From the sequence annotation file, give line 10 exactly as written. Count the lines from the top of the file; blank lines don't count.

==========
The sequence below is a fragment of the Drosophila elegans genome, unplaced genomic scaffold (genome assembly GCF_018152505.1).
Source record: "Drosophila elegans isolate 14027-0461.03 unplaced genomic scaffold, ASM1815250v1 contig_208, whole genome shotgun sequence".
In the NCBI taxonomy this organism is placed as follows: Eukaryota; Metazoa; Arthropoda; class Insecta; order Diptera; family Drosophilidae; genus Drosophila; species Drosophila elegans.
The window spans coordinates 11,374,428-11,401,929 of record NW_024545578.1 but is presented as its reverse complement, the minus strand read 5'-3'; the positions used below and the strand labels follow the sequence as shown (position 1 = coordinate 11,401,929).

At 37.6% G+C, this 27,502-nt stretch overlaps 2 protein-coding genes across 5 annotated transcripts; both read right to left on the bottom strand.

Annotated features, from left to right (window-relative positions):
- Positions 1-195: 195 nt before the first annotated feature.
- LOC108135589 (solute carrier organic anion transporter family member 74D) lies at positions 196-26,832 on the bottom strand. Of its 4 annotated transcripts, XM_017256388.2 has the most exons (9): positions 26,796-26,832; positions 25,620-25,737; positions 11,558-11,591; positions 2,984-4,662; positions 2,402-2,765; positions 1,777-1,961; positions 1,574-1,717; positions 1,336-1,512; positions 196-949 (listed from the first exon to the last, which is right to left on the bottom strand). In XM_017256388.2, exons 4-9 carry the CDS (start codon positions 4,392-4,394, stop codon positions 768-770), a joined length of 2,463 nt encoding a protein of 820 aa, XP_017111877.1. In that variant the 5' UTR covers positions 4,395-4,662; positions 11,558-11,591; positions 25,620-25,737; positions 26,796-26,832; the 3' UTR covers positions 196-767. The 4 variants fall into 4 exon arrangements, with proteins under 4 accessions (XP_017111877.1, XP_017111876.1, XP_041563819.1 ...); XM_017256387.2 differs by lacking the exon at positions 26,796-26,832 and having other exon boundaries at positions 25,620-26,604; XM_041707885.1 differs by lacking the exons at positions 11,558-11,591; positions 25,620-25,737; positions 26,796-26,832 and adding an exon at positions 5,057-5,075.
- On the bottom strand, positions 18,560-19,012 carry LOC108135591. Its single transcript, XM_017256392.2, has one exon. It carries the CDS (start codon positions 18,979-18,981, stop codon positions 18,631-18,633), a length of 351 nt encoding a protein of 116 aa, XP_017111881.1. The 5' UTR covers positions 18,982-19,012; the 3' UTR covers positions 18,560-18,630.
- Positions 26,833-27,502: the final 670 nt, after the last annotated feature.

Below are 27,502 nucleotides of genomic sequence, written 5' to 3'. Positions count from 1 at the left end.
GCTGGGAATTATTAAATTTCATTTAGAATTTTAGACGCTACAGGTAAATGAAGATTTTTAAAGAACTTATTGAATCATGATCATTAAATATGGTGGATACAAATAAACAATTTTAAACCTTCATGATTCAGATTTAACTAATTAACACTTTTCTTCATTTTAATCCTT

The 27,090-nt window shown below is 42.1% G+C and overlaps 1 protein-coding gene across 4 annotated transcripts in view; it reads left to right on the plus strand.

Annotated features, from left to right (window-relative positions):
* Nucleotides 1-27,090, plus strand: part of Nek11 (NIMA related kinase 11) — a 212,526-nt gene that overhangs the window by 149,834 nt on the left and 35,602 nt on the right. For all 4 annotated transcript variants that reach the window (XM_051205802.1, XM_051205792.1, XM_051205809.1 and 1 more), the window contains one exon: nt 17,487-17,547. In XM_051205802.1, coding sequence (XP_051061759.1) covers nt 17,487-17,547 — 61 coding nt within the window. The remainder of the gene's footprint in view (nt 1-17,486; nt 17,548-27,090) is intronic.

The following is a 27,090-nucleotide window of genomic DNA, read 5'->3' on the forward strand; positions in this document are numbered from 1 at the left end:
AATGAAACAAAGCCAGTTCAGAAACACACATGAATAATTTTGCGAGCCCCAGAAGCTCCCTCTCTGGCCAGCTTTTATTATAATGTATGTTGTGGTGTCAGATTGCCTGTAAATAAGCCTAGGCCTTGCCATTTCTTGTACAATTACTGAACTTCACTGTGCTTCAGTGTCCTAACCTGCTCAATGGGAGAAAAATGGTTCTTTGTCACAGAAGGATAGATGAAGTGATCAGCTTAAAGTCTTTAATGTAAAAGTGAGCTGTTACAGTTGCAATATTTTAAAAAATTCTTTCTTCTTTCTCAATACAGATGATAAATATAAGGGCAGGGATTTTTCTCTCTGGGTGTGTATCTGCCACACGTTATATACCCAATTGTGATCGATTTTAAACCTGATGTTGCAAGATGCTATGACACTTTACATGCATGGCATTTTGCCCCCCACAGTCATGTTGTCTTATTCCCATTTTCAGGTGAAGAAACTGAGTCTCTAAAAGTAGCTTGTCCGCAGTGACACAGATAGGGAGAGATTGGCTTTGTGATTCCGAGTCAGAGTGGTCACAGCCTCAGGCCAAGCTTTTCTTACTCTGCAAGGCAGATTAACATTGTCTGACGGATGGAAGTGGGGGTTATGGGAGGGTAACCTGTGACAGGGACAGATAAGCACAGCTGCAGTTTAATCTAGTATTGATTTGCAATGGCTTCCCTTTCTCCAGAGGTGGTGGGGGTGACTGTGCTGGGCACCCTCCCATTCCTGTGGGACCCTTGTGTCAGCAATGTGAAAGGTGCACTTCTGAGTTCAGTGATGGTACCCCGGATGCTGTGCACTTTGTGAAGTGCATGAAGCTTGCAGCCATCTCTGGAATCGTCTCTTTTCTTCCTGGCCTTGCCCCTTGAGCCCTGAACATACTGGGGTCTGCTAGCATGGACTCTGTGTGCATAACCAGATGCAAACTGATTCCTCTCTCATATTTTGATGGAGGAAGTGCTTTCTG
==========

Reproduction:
- Positions 26,833-27,502: the final 670 nt, after the last annotated feature.